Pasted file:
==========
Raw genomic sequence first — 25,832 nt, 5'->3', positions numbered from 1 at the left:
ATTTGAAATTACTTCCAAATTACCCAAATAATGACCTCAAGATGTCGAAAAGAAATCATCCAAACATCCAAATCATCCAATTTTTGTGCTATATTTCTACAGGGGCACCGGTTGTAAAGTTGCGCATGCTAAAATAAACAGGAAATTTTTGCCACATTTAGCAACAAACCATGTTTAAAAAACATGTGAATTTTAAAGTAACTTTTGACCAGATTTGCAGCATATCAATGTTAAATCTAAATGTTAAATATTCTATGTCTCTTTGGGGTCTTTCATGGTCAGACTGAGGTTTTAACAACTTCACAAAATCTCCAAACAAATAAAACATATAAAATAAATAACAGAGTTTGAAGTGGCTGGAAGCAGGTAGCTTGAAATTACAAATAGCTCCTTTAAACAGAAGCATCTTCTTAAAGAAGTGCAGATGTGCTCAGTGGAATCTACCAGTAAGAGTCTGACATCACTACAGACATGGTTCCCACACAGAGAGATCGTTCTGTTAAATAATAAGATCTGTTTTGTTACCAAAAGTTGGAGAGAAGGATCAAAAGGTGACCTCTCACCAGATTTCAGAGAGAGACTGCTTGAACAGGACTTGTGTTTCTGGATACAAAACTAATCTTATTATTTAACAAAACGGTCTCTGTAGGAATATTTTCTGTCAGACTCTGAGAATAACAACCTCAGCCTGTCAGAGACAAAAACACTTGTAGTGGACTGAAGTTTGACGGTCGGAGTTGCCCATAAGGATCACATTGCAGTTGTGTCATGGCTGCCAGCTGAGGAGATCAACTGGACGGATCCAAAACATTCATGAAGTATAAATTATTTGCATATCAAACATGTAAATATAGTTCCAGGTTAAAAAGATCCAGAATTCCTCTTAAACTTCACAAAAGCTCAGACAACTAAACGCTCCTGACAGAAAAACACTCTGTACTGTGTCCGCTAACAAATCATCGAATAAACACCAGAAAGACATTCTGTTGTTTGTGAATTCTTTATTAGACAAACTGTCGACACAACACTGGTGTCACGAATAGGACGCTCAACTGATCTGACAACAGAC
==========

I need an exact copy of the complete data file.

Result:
Raw genomic sequence first — 25,832 nt, 5'->3', positions numbered from 1 at the left:
ATTTGAAATTACTTCCAAATTACCCAAATAATGACCTCAAGATGTCGAAAAGAAATCATCCAAACATCCAAATCATCCAATTTTTGTGCTATATTTCTACAGGGGCACCGGTTGTAAAGTTGCGCATGCTAAAATAAACAGGAAATTTTTGCCACATTTAGCAACAAACCATGTTTAAAAAACATGTGAATTTTAAAGTAACTTTTGACCAGATTTGCAGCATATCAATGTTAAATCTAAATGTTAAATATTCTATGTCTCTTTGGGGTCTTTCATGGTCAGACTGAGGTTTTAACAACTTCACAAAATCTCCAAACAAATAAAACATATAAAATAAATAACAGAGTTTGAAGTGGCTGGAAGCAGGTAGCTTGAAATTACAAATAGCTCCTTTAAACAGAAGCATCTTCTTAAAGAAGTGCAGATGTGCTCAGTGGAATCTACCAGTAAGAGTCTGACATCACTACAGACATGGTTCCCACACAGAGAGATCGTTCTGTTAAATAATAAGATCTGTTTTGTTACCAAAAGTTGGAGAGAAGGATCAAAAGGTGACCTCTCACCAGATTTCAGAGAGAGACTGCTTGAACAGGACTTGTGTTTCTGGATACAAAACTAATCTTATTATTTAACAAAACGGTCTCTGTAGGAATATTTTCTGTCAGACTCTGAGAATAACAACCTCAGCCTGTCAGAGACAAAAACACTTGTAGTGGACTGAAGTTTGACGGTCGGAGTTGCCCATAAGGATCACATTGCAGTTGTGTCATGGCTGCCAGCTGAGGAGATCAACTGGACGGATCCAAAACATTCATGAAGTATAAATTATTTGCATATCAAACATGTAAATATAGTTCCAGGTTAAAAAGATCCAGAATTCCTCTTAAACTTCACAAAAGCTCAGACAACTAAACGCTCCTGACAGAAAAACACTCTGTACTGTGTCCGCTAACAAATCATCGAATAAACACCAGAAAGACATTCTGTTGTTTGTGAATTCTTTATTAGACAAACTGTCGACACAACACTGGTGTCACGAATAGGACGCTCAACTGATCTGACAACAGAC